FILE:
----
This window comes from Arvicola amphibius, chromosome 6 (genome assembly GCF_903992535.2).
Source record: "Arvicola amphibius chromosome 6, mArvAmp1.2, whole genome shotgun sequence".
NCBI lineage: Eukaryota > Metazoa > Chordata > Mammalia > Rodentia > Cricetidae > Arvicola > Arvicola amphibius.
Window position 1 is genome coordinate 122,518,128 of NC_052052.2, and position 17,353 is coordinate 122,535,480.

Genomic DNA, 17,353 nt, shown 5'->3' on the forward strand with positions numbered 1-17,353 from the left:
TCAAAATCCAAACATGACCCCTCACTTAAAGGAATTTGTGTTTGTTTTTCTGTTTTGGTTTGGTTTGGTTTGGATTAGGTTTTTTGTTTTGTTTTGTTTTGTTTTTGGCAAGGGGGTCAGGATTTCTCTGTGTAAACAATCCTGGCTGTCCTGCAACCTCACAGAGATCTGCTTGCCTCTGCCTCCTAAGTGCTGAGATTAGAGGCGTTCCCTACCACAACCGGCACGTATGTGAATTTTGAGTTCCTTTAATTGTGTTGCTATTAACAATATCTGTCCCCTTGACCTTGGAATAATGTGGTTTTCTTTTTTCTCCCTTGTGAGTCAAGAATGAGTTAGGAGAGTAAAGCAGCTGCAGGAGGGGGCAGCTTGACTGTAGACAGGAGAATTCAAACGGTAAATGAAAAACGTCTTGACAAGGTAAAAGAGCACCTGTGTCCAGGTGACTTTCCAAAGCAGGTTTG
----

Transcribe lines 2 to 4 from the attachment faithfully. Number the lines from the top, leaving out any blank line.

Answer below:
Source record: "Arvicola amphibius chromosome 6, mArvAmp1.2, whole genome shotgun sequence".
NCBI lineage: Eukaryota > Metazoa > Chordata > Mammalia > Rodentia > Cricetidae > Arvicola > Arvicola amphibius.
Window position 1 is genome coordinate 122,518,128 of NC_052052.2, and position 17,353 is coordinate 122,535,480.